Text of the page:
When Soon-Shiong is able to come up for air and start talking to candidates to replace Pearlstine, he might save himself a future headache by making the process as transparent as possible. “The staff wants a stake in who their next editor is,” one of my Times sources said. “The next editor will be stronger if they have buy-in.” Whoever that editor ends up being—whether a long-groomed insider like Kimi Yoshino, a more recent senior recruit, such as Shani Hilton, Julia Turner, or Sewell Chan, or some imported all-star (Soon-Shiong made sky-high passes at Baquet and Marty Baron the last time around)—he or she will inherit an institution that still hasn’t quite fully regained its footing, but one that people are rooting for.

“They’ve managed to bring together such an accomplished group of editors and writers,” a prominent L.A. media figure told me, “and while the paper is better, I guess it has not yet lived up to the tremendous expectations set for it. You want this alchemy to work somehow. It sparks, but it never lights a flame.”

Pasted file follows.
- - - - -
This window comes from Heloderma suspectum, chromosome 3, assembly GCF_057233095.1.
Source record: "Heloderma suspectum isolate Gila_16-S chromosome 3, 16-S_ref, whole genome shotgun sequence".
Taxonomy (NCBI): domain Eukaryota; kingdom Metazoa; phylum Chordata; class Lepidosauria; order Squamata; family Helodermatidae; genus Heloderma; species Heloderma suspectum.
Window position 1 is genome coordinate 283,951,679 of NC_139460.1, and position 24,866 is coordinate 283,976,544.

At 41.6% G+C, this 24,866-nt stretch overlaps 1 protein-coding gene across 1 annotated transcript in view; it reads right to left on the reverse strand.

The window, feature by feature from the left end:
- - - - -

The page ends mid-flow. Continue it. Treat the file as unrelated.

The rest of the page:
— Melania Trump Sounds a Lot Like Her Husband in Stephanie Winston Wolkoff’s New Book
Jesmyn Ward Writes Through Grief Amid Protests and Pandemic
— How Trump’s Handling of White Supremacists Could Create a Homegrown Crisis
— Ashley Etienne May Be Biden’s Deadliest Weapon Against Trump
— What’s the Reality Behind Netflix Hit Selling Sunset?
How to Abolish the Police, According to Josie Duffy Rice
— The Pandemic Is Creating an Endless Summer in the Hamptons
— From the Archive: The Perks and Perils of Being Donald Trump’s Daughter

Looking for more? Sign up for our daily Hive newsletter and never miss a story.

From: VANITYFAIR